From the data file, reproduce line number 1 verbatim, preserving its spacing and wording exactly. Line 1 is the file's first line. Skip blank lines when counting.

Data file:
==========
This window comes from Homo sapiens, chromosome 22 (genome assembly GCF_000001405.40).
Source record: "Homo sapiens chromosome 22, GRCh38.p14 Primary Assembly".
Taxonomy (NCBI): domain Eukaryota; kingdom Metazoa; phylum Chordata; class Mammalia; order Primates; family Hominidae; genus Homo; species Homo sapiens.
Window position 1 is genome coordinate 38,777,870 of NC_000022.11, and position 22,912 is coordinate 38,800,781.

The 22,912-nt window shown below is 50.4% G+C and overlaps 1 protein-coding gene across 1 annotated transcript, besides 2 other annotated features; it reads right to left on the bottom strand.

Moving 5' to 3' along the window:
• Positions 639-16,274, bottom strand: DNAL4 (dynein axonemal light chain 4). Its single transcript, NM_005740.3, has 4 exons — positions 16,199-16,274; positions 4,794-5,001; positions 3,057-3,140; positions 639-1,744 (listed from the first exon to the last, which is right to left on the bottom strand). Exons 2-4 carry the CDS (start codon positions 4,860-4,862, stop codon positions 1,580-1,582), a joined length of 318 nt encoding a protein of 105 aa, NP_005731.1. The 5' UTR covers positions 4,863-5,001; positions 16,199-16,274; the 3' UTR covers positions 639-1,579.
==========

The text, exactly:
This window comes from Homo sapiens, chromosome 22 (genome assembly GCF_000001405.40).